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Expropriation law goes to court

THE CONSTITUTIONAL Court has accepted a proposal by a group of opposition members of parliament to open further proceedings in a case contesting the constitutionality of some provisions of the law commonly known as the expropriation law, permitting one-time extraordinary measures in preparation of some of Slovakia’s highway projects, the SITA newswire wrote.

THE CONSTITUTIONAL Court has accepted a proposal by a group of opposition members of parliament to open further proceedings in a case contesting the constitutionality of some provisions of the law commonly known as the expropriation law, permitting one-time extraordinary measures in preparation of some of Slovakia’s highway projects, the SITA newswire wrote.

The law allows commencement of road construction on land without previously settled ownership rights. According to the law, construction works can begin on private land with unsettled ownership rights within the whole projected network of D1 to D4 highways as well as the R1 to R8 dual carriageways.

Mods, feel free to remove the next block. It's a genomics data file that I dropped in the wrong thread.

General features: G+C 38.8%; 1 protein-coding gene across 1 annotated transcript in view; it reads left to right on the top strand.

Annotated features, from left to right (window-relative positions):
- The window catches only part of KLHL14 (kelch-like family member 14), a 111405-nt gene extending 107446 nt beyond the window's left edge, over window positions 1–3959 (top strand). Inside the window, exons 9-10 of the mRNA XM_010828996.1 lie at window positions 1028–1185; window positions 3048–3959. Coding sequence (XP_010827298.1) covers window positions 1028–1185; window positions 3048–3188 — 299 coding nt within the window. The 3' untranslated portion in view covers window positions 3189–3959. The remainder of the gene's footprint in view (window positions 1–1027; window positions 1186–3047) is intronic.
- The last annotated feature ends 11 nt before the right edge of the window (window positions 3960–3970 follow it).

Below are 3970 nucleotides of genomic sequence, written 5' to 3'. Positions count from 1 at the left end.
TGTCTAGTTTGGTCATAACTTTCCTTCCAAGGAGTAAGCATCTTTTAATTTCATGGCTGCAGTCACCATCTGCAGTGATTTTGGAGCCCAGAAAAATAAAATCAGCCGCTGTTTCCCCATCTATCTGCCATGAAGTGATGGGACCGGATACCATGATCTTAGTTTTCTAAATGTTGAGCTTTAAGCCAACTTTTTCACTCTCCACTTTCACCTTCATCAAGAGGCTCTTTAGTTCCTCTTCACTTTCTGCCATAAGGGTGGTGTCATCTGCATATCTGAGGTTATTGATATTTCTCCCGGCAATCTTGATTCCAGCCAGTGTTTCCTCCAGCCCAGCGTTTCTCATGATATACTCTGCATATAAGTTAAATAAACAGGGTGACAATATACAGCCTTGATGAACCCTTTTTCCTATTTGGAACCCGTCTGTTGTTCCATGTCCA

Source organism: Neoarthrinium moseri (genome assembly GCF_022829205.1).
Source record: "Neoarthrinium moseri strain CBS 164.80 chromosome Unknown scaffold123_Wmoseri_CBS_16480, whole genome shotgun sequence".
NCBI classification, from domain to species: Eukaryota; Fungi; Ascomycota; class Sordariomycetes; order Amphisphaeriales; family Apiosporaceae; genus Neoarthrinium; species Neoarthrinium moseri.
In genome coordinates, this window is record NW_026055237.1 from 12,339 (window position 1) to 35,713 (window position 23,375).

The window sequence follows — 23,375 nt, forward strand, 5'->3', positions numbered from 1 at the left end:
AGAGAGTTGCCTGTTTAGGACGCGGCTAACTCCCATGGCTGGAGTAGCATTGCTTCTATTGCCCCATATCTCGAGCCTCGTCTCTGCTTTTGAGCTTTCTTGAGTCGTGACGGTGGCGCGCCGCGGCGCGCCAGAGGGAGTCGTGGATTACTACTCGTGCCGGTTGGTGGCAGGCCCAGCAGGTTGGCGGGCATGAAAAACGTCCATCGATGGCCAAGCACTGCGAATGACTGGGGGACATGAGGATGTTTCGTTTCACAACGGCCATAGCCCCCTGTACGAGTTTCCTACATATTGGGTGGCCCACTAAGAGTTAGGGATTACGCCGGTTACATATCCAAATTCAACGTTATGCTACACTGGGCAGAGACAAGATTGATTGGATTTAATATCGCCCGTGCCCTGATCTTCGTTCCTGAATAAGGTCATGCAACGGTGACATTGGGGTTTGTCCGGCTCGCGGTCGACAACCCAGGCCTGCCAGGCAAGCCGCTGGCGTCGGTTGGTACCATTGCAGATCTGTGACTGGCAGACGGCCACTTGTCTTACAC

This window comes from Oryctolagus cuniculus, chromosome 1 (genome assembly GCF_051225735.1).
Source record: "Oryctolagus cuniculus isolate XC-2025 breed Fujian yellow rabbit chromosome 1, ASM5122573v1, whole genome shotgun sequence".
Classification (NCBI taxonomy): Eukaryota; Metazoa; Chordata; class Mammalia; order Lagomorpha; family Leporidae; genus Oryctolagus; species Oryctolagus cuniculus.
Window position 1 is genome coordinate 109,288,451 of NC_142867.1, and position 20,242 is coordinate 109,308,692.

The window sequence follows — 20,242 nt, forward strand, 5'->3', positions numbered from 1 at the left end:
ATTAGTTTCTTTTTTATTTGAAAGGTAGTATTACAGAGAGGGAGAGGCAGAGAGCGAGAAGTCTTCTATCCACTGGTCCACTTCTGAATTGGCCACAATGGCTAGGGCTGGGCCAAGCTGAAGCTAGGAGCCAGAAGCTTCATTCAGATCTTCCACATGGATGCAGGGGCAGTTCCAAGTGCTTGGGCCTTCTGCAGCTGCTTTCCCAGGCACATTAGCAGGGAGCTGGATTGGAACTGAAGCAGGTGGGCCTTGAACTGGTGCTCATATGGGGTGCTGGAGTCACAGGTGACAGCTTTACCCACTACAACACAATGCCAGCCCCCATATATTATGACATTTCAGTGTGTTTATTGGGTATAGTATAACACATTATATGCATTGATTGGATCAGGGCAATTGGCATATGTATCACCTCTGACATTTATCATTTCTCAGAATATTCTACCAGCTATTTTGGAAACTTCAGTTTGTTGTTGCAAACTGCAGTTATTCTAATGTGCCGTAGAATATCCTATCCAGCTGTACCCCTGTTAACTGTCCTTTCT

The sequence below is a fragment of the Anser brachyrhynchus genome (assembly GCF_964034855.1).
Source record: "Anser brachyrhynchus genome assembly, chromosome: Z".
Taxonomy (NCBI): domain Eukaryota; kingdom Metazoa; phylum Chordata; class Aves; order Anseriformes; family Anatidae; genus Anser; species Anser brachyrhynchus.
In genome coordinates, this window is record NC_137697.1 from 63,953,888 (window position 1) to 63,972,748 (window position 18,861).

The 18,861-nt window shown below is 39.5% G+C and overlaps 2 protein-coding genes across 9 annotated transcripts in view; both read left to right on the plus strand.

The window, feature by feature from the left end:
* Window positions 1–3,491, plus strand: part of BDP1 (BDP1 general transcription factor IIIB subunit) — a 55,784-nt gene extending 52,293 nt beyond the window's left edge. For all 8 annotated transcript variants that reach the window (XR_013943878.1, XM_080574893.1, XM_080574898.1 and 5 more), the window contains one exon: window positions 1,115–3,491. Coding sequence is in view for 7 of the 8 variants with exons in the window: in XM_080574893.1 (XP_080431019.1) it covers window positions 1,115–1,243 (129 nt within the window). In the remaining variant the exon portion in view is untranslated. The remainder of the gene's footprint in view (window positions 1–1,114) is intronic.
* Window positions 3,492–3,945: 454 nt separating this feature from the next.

But the Constitutional Court has refused to suspend the effectiveness of the contested provisions of the law. It explained that it is not possible to do so only on the assumed potential unconstitutional and unlawful action by authorities. A potential possibility for authorities to act in a way that is at odds with the constitution and laws in regard to the expropriation process cannot lead to a temporary halt in the effectiveness of the contested regulations of the law in these one-time extraordinary measures, the court said.

The court said that in the event of interference in individual property rights in a manner contradicting the constitution, the affected owner has individual tools for protection of subjective rights: corrective measures, legal proceedings before a general court and other tools against unlawful steps in line with Chapter Five of the Civic Court Order.


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